Editorial

Agency limits will only work if the cap fits

Limits are to be imposed on the amount of money that many NHS organisations can spend on agency staff, it was announced last week. Every NHS trust that is yet to acquire foundation status – and those that have done so but since run into financial difficulty – will have to keep a tight lid on their spending on temporary nurses and other clinicians.

Limits are to be imposed on the amount of money that many NHS organisations can spend on agency staff, it was announced last week. Every NHS trust that is yet to acquire foundation status – and those that have done so but since run into financial difficulty – will have to keep a tight lid on their spending on temporary nurses and other clinicians.

The new rules represent an attempt to curb the astonishing amount of money the health service hands over to agencies. Last year the collective bill was £3.3 billion, up dramatically from the £1.8 billion tally three years previously.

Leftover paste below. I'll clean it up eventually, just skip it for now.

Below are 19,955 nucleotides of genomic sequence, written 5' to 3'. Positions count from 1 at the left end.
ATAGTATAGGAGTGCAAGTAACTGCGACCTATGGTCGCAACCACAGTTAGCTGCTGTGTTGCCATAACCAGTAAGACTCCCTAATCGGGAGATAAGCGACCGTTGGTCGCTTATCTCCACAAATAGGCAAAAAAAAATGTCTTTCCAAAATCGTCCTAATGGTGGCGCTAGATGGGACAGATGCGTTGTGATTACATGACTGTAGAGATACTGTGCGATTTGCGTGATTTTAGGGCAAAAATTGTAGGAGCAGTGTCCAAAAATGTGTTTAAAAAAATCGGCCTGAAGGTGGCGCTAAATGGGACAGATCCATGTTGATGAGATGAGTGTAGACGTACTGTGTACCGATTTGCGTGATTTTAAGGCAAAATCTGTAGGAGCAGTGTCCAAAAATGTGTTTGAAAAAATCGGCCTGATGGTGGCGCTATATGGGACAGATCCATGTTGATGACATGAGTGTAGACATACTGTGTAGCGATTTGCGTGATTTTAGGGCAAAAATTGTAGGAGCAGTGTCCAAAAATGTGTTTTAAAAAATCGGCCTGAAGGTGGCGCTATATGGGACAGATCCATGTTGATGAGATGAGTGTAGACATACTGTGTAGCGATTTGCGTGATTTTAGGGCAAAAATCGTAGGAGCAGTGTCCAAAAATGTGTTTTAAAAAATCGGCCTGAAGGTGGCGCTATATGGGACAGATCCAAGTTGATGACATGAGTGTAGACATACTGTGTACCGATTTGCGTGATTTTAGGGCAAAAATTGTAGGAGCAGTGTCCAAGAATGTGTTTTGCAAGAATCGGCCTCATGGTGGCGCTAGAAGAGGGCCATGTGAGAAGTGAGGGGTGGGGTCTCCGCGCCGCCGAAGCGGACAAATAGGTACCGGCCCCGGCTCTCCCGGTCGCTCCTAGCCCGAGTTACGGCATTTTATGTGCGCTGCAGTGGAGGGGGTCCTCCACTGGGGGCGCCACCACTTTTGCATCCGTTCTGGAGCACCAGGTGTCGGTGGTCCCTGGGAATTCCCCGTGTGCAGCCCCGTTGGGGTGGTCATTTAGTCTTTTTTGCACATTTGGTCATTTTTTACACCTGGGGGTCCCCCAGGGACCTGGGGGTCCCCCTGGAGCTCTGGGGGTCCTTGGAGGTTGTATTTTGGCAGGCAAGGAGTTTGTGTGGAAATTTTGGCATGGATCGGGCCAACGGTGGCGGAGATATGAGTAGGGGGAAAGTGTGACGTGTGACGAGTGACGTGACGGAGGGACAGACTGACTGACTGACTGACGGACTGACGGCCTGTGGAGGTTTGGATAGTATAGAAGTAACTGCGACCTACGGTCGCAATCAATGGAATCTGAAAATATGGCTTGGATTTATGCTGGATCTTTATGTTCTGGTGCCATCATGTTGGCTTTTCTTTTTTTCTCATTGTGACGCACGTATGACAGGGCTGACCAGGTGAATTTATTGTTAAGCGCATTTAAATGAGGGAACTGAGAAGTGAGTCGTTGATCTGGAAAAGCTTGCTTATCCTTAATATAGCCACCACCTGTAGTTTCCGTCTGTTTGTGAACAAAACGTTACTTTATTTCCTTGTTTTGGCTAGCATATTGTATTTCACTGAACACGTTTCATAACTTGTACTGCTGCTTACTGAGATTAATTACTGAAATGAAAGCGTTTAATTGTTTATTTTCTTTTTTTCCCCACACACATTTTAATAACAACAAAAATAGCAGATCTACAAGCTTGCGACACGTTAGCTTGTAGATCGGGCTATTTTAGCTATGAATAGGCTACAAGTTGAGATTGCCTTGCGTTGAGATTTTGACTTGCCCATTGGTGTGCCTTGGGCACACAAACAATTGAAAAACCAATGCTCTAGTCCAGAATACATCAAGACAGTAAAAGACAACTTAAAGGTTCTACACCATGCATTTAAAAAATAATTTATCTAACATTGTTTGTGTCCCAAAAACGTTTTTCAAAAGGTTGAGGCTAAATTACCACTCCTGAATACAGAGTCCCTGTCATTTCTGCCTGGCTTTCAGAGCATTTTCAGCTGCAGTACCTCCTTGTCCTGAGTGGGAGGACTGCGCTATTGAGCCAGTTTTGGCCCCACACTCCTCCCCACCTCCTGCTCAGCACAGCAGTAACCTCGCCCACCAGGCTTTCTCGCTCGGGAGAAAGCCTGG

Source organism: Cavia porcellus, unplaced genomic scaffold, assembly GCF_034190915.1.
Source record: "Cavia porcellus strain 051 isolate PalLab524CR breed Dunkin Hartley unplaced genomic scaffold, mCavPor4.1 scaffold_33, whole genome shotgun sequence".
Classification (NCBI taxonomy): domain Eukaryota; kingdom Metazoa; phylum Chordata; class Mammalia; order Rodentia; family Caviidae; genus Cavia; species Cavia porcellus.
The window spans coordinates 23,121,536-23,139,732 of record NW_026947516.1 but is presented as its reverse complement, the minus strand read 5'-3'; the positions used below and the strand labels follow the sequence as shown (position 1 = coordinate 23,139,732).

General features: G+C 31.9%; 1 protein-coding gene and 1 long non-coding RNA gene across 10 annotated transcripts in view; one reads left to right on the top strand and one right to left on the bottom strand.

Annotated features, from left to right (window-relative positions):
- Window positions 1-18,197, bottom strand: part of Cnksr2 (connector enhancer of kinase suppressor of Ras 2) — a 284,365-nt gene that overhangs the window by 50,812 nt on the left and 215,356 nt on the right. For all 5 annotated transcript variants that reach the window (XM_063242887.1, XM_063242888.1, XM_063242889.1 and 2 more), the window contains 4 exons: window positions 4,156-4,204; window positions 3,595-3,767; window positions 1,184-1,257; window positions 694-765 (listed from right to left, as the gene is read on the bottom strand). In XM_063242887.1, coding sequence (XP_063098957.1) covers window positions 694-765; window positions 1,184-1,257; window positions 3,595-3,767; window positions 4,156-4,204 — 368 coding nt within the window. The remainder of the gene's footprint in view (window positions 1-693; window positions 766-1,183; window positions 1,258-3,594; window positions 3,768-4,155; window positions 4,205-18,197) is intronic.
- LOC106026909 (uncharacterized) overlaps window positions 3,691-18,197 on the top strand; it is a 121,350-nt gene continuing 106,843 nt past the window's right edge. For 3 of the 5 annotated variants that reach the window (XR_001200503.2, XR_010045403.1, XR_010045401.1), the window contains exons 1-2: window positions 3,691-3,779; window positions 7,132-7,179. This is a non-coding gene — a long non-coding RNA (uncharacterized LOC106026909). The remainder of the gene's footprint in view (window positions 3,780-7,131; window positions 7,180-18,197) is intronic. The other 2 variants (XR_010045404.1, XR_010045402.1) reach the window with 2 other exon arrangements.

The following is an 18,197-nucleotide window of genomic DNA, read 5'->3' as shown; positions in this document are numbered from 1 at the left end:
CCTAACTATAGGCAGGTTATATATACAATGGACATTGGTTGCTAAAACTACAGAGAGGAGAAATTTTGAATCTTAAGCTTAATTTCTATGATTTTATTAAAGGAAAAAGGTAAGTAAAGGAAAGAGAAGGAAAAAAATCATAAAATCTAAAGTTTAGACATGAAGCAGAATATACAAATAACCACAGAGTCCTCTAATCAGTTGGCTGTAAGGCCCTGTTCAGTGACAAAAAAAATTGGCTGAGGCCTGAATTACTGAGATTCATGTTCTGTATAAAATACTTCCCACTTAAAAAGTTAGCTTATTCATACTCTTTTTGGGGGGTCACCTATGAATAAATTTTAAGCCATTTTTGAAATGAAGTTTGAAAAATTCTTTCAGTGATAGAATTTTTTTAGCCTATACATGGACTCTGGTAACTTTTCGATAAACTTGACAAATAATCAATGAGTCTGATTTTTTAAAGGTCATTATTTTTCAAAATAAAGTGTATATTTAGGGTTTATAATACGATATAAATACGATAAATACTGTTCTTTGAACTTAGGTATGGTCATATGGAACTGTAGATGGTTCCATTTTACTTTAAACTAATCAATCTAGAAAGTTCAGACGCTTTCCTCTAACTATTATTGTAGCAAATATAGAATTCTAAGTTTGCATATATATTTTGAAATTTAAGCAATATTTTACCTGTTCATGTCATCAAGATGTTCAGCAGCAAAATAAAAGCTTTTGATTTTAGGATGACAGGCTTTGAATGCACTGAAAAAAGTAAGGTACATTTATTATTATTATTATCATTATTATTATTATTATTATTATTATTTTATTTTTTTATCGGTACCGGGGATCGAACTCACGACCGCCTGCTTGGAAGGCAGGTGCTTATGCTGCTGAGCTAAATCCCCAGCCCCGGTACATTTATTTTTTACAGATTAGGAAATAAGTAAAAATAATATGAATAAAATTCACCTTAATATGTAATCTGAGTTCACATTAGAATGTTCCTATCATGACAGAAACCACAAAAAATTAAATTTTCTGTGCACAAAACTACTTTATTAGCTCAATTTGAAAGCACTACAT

These nurses serve an invaluable function in keeping the NHS running

Behind the headlines lies a complex story. There are many reasons why employers choose to bring in temporary members of staff, and it should be remembered that doing so is not always more expensive. There are many ‘on-costs’ involved when employing someone permanently that are not reflected in the employee’s basic salary.

It should also be remembered when considering such issues that agency nurses serve an invaluable function in keeping the NHS running, plugging gaps in the workforce when a regular member of staff is off sick or when someone leaves and the recruitment process drags on.

Another consideration is that many nurses choose to work for agencies because they can pick and choose their days and hours. There is greater variety to the work and less ongoing responsibility, so fewer meetings and less paperwork. The health service could do more to improve the working lives of its staff so that agency working is less attractive.

Hopefully employers will respond positively to the new rules and recruit additional permanent staff so that there is a little slack in the workforce to cover unexpected absences. The danger is that once the cap is reached, there will be no money available for temporary cover, with potentially serious consequences for the staff left holding the fort and, more importantly, for patients and service users.

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